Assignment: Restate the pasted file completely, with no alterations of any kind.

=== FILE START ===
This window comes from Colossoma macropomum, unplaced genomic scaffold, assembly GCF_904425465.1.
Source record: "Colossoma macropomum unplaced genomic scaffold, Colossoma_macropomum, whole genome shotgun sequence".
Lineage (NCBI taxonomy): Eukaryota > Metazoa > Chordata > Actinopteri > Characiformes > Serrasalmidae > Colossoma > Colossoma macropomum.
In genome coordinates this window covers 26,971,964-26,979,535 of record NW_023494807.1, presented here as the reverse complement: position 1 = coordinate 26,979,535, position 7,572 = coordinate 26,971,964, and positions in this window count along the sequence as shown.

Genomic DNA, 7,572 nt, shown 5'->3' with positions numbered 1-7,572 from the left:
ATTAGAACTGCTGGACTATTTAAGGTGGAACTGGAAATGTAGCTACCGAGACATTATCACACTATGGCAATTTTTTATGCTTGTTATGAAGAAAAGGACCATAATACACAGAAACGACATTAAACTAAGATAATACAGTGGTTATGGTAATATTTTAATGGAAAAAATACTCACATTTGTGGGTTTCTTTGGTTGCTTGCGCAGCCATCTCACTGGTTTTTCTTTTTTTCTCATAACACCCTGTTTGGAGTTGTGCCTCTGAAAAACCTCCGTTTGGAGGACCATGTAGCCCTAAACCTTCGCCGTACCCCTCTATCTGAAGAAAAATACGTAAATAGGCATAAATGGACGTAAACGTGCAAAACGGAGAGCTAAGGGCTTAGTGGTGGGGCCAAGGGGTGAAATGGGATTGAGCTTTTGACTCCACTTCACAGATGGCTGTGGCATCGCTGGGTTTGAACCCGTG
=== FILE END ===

This window comes from Colossoma macropomum, unplaced genomic scaffold, assembly GCF_904425465.1.
Source record: "Colossoma macropomum unplaced genomic scaffold, Colossoma_macropomum, whole genome shotgun sequence".
Lineage (NCBI taxonomy): Eukaryota > Metazoa > Chordata > Actinopteri > Characiformes > Serrasalmidae > Colossoma > Colossoma macropomum.
In genome coordinates this window covers 26,971,964-26,979,535 of record NW_023494807.1, presented here as the reverse complement: position 1 = coordinate 26,979,535, position 7,572 = coordinate 26,971,964, and positions in this window count along the sequence as shown.

Genomic DNA, 7,572 nt, shown 5'->3' with positions numbered 1-7,572 from the left:
ATTAGAACTGCTGGACTATTTAAGGTGGAACTGGAAATGTAGCTACCGAGACATTATCACACTATGGCAATTTTTTATGCTTGTTATGAAGAAAAGGACCATAATACACAGAAACGACATTAAACTAAGATAATACAGTGGTTATGGTAATATTTTAATGGAAAAAATACTCACATTTGTGGGTTTCTTTGGTTGCTTGCGCAGCCATCTCACTGGTTTTTCTTTTTTTCTCATAACACCCTGTTTGGAGTTGTGCCTCTGAAAAACCTCCGTTTGGAGGACCATGTAGCCCTAAACCTTCGCCGTACCCCTCTATCTGAAGAAAAATACGTAAATAGGCATAAATGGACGTAAACGTGCAAAACGGAGAGCTAAGGGCTTAGTGGTGGGGCCAAGGGGTGAAATGGGATTGAGCTTTTGACTCCACTTCACAGATGGCTGTGGCATCGCTGGGTTTGAACCCGTG